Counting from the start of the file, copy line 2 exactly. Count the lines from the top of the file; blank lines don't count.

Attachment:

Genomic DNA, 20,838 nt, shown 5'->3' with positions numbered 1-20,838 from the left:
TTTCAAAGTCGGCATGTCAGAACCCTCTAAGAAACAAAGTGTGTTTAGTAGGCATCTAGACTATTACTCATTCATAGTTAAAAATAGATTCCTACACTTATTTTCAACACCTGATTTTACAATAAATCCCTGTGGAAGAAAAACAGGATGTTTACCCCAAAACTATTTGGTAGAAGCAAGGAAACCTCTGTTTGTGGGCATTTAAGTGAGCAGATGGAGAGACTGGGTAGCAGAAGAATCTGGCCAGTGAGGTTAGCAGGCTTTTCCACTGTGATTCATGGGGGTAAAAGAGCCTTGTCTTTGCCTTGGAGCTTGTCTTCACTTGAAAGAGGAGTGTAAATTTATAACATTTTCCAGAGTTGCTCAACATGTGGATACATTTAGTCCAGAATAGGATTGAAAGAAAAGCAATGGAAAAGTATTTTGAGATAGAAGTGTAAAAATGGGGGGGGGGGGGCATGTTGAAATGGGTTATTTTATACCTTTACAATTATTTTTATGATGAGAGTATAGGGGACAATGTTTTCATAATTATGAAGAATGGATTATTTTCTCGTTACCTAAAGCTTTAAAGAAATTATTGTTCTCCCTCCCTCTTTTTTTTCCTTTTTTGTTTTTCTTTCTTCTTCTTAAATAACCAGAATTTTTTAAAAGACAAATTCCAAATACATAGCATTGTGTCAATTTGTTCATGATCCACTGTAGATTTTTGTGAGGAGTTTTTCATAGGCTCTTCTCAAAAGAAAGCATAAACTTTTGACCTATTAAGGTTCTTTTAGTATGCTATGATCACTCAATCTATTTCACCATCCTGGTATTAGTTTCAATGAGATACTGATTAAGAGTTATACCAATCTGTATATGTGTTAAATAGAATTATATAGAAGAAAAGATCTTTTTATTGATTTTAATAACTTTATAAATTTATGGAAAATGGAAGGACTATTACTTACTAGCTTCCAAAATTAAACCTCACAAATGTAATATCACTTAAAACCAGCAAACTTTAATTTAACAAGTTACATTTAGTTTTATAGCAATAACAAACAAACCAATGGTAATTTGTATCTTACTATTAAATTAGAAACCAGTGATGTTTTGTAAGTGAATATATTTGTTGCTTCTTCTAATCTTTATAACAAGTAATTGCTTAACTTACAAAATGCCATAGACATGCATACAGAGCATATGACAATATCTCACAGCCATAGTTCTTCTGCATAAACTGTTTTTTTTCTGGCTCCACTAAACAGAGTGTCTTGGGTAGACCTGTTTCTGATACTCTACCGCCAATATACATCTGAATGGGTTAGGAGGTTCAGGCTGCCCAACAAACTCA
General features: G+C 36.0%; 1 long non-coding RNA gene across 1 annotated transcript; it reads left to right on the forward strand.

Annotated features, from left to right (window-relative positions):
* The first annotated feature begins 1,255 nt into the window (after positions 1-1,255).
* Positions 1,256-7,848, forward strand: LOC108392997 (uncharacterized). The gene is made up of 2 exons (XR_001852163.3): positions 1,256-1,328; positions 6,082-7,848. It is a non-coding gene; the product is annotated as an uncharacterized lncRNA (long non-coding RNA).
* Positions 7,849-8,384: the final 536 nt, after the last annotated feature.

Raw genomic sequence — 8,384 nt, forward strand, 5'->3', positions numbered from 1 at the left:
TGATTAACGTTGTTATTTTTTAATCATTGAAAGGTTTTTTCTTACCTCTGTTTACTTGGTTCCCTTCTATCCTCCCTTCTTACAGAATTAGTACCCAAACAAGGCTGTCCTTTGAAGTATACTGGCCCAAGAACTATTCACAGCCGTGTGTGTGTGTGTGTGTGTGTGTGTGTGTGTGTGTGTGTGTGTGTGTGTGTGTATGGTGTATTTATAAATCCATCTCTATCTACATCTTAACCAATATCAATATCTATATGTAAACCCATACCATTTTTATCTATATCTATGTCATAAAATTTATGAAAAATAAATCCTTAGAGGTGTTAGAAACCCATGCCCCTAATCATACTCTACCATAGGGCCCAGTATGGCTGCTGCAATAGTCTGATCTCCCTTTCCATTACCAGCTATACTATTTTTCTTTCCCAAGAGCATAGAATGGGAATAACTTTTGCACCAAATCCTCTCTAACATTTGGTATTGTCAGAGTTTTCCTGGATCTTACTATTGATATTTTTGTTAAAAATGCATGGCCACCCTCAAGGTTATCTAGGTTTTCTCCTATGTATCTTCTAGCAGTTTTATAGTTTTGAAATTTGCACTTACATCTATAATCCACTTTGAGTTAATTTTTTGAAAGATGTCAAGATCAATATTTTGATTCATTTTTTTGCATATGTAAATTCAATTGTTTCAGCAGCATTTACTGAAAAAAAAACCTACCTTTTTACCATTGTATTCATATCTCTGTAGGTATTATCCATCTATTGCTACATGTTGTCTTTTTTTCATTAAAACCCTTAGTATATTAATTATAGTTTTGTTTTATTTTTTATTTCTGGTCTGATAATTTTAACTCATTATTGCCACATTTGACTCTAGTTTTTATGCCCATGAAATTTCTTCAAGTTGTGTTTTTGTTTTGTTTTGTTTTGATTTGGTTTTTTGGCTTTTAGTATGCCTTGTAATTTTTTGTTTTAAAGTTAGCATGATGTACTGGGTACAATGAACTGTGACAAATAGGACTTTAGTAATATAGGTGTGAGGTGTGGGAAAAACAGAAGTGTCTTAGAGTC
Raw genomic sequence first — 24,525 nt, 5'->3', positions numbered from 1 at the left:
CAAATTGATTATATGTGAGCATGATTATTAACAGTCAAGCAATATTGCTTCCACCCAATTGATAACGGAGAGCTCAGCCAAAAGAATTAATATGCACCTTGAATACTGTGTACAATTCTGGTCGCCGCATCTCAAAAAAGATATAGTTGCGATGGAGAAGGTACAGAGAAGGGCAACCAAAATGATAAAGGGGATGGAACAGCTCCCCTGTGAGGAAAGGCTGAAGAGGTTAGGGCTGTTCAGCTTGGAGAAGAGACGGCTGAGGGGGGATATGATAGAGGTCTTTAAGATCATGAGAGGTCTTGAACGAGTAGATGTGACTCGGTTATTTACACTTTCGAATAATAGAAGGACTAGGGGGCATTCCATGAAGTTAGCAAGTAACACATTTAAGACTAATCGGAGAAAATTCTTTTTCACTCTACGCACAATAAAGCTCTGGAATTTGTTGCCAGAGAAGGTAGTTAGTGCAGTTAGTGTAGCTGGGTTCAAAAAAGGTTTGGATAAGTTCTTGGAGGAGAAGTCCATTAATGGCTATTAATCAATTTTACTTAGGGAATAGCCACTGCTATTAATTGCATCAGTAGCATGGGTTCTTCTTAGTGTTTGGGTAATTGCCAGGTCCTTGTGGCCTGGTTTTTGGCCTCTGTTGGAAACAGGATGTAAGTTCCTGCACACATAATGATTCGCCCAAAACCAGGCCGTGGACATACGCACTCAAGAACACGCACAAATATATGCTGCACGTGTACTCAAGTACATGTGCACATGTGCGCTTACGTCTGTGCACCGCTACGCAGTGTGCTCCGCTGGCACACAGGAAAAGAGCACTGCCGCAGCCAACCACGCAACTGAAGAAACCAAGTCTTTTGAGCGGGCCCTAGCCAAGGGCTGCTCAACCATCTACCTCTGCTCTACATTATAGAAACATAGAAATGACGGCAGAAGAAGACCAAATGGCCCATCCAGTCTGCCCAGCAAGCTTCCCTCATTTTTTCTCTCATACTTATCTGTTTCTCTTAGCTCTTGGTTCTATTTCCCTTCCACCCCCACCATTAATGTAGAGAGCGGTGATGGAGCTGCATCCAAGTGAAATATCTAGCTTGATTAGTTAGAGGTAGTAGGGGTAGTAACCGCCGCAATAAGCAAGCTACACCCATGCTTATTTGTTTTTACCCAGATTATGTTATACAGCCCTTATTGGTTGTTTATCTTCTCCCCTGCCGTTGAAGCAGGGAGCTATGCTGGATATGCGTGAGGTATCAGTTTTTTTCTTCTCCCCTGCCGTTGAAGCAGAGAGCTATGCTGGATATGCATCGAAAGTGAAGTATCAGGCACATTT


TTTCAAAGTCGGCATGTCAGAACCCTCTAAGAAACAAAGTGTGTTTAGTAGGCATCTAGACTATTACTCATTCATAGTTAAAAATAGATTCCTACACTTATTTTCAACACCTGATTTTACAATAAATCCCTGTGGAAGAAAAACAGGATGTTTACCCCAAAACTATTTGGTAGAAGCAAGGAAACCTCTGTTTGTGGGCATTTAAGTGAGCAGATGGAGAGACTGGGTAGCAGAAGAATCTGGCCAGTGAGGTTAGCAGGCTTTTCCACTGTGATTCATGGGGGTAAAAGAGCCTTGTCTTTGCCTTGGAGCTTGTCTTCACTTGAAAGAGGAGTGTAAATTTATAACATTTTCCAGAGTTGCTCAACATGTGGATACATTTAGTCCAGAATAGGATTGAAAGAAAAGCAATGGAAAAGTATTTTGAGATAGAAGTGTAAAAATGGGGGGGGGGGGGCATGTTGAAATGGGTTATTTTATACCTTTACAATTATTTTTATGATGAGAGTATAGGGGACAATGTTTTCATAATTATGAAGAATGGATTATTTTCTCGTTACCTAAAGCTTTAAAGAAATTATTGTTCTCCCTCCCTCTTTTTTTTCCTTTTTTGTTTTTCTTTCTTCTTCTTAAATAACCAGAATTTTTTAAAAGACAAATTCCAAATACATAGCATTGTGTCAATTTGTTCATGATCCACTGTAGATTTTTGTGAGGAGTTTTTCATAGGCTCTTCTCAAAAGAAAGCATAAACTTTTGACCTATTAAGGTTCTTTTAGTATGCTATGATCACTCAATCTATTTCACCATCCTGGTATTAGTTTCAATGAGATACTGATTAAGAGTTATACCAATCTGTATATGTGTTAAATAGAATTATATAGAAGAAAAGATCTTTTTATTGATTTTAATAACTTTATAAATTTATGGAAAATGGAAGGACTATTACTTACTAGCTTCCAAAATTAAACCTCACAAATGTAATATCACTTAAAACCAGCAAACTTTAATTTAACAAGTTACATTTAGTTTTATAGCAATAACAAACAAACCAATGGTAATTTGTATCTTACTATTAAATTAGAAACCAGTGATGTTTTGTAAGTGAATATATTTGTTGCTTCTTCTAATCTTTATAACAAGTAATTGCTTAACTTACAAAATGCCATAGACATGCATACAGAGCATATGACAATATCTCACAGCCATAGTTCTTCTGCATAAACTGTTTTTTTTCTGGCTCCACTAAACAGAGTGTCTTGGGTAGACCTGTTTCTGATACTCTACCGCCAATATACATCTGAATGGGTTAGGAGGTTCAGGCTGCCCAACAAACTCA